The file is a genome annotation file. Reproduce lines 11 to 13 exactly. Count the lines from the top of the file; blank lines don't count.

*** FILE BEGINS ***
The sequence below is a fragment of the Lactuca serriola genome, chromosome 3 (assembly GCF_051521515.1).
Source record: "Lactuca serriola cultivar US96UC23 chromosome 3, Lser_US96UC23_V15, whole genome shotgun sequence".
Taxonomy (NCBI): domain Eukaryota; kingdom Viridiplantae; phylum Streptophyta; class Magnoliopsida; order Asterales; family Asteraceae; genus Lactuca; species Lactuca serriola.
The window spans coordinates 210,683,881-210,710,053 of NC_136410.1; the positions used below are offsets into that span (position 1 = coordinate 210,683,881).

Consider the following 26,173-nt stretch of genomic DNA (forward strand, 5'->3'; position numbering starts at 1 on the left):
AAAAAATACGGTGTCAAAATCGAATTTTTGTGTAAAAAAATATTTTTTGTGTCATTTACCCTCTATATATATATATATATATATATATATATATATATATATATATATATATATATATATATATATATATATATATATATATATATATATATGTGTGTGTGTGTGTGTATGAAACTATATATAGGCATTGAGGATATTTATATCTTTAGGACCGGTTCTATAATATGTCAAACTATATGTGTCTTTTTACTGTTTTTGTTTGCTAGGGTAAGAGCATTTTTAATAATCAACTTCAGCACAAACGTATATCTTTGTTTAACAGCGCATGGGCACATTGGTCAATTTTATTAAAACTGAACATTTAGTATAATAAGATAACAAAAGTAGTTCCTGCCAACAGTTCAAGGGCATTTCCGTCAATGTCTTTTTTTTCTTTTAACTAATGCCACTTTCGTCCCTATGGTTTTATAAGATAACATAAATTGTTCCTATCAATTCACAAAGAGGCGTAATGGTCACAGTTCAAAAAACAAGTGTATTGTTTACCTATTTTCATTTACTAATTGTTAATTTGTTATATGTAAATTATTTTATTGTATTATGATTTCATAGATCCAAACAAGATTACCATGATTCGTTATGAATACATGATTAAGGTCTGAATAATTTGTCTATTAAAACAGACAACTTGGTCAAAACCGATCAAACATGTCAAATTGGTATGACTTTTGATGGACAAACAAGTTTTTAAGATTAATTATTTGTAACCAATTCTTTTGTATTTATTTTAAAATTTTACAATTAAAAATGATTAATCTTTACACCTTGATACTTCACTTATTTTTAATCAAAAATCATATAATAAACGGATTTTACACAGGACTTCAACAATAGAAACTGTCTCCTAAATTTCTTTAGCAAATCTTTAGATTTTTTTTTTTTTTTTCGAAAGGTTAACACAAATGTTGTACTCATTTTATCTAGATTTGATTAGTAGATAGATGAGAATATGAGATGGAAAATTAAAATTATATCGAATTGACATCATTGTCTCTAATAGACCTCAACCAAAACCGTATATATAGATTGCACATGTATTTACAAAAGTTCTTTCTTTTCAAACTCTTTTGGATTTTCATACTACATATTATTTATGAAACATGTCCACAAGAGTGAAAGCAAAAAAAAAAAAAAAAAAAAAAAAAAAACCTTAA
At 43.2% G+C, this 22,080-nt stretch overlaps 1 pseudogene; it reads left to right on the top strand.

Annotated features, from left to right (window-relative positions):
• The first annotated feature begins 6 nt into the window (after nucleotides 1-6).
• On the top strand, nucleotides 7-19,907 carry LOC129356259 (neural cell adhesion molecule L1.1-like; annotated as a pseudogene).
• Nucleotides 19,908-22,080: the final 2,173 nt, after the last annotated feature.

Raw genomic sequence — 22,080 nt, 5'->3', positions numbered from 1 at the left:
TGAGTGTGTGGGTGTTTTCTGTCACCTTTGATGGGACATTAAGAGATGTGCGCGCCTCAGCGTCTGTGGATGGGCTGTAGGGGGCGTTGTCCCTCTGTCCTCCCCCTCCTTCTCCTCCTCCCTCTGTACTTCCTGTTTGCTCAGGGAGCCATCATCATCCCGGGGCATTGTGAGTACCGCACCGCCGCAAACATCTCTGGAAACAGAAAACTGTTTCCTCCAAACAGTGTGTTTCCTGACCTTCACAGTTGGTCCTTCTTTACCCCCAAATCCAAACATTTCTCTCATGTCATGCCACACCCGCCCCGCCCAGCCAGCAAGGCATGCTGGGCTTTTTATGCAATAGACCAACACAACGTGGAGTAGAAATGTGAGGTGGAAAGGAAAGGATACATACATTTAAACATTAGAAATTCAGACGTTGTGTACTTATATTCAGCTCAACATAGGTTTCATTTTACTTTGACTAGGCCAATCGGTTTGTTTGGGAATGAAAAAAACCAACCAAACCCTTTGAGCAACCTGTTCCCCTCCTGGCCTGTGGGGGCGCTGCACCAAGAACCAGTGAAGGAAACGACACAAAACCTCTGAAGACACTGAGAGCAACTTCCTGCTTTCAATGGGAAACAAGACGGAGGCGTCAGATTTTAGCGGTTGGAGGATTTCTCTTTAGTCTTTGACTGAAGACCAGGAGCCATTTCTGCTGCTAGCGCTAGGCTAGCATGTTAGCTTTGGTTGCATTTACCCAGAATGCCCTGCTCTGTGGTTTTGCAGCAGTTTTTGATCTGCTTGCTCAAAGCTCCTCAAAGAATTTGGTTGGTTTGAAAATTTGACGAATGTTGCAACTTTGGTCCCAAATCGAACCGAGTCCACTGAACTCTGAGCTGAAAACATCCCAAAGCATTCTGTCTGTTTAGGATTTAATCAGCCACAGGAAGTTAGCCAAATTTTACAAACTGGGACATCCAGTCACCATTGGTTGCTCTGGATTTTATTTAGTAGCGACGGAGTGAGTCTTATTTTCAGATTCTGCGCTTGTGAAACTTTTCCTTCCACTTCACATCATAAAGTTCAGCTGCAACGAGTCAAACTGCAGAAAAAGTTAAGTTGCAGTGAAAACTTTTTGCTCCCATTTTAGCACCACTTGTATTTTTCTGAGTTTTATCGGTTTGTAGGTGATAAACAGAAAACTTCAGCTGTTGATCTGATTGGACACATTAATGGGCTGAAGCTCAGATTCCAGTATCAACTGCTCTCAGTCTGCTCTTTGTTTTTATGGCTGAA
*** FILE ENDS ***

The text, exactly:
• Nucleotides 19,908-22,080: the final 2,173 nt, after the last annotated feature.

Raw genomic sequence — 22,080 nt, 5'->3', positions numbered from 1 at the left:
TGAGTGTGTGGGTGTTTTCTGTCACCTTTGATGGGACATTAAGAGATGTGCGCGCCTCAGCGTCTGTGGATGGGCTGTAGGGGGCGTTGTCCCTCTGTCCTCCCCCTCCTTCTCCTCCTCCCTCTGTACTTCCTGTTTGCTCAGGGAGCCATCATCATCCCGGGGCATTGTGAGTACCGCACCGCCGCAAACATCTCTGGAAACAGAAAACTGTTTCCTCCAAACAGTGTGTTTCCTGACCTTCACAGTTGGTCCTTCTTTACCCCCAAATCCAAACATTTCTCTCATGTCATGCCACACCCGCCCCGCCCAGCCAGCAAGGCATGCTGGGCTTTTTATGCAATAGACCAACACAACGTGGAGTAGAAATGTGAGGTGGAAAGGAAAGGATACATACATTTAAACATTAGAAATTCAGACGTTGTGTACTTATATTCAGCTCAACATAGGTTTCATTTTACTTTGACTAGGCCAATCGGTTTGTTTGGGAATGAAAAAAACCAACCAAACCCTTTGAGCAACCTGTTCCCCTCCTGGCCTGTGGGGGCGCTGCACCAAGAACCAGTGAAGGAAACGACACAAAACCTCTGAAGACACTGAGAGCAACTTCCTGCTTTCAATGGGAAACAAGACGGAGGCGTCAGATTTTAGCGGTTGGAGGATTTCTCTTTAGTCTTTGACTGAAGACCAGGAGCCATTTCTGCTGCTAGCGCTAGGCTAGCATGTTAGCTTTGGTTGCATTTACCCAGAATGCCCTGCTCTGTGGTTTTGCAGCAGTTTTTGATCTGCTTGCTCAAAGCTCCTCAAAGAATTTGGTTGGTTTGAAAATTTGACGAATGTTGCAACTTTGGTCCCAAATCGAACCGAGTCCACTGAACTCTGAGCTGAAAACATCCCAAAGCATTCTGTCTGTTTAGGATTTAATCAGCCACAGGAAGTTAGCCAAATTTTACAAACTGGGACATCCAGTCACCATTGGTTGCTCTGGATTTTATTTAGTAGCGACGGAGTGAGTCTTATTTTCAGATTCTGCGCTTGTGAAACTTTTCCTTCCACTTCACATCATAAAGTTCAGCTGCAACGAGTCAAACTGCAGAAAAAGTTAAGTTGCAGTGAAAACTTTTTGCTCCCATTTTAGCACCACTTGTATTTTTCTGAGTTTTATCGGTTTGTAGGTGATAAACAGAAAACTTCAGCTGTTGATCTGATTGGACACATTAATGGGCTGAAGCTCAGATTCCAGTATCAACTGCTCTCAGTCTGCTCTTTGTTTTTATGGCTGAA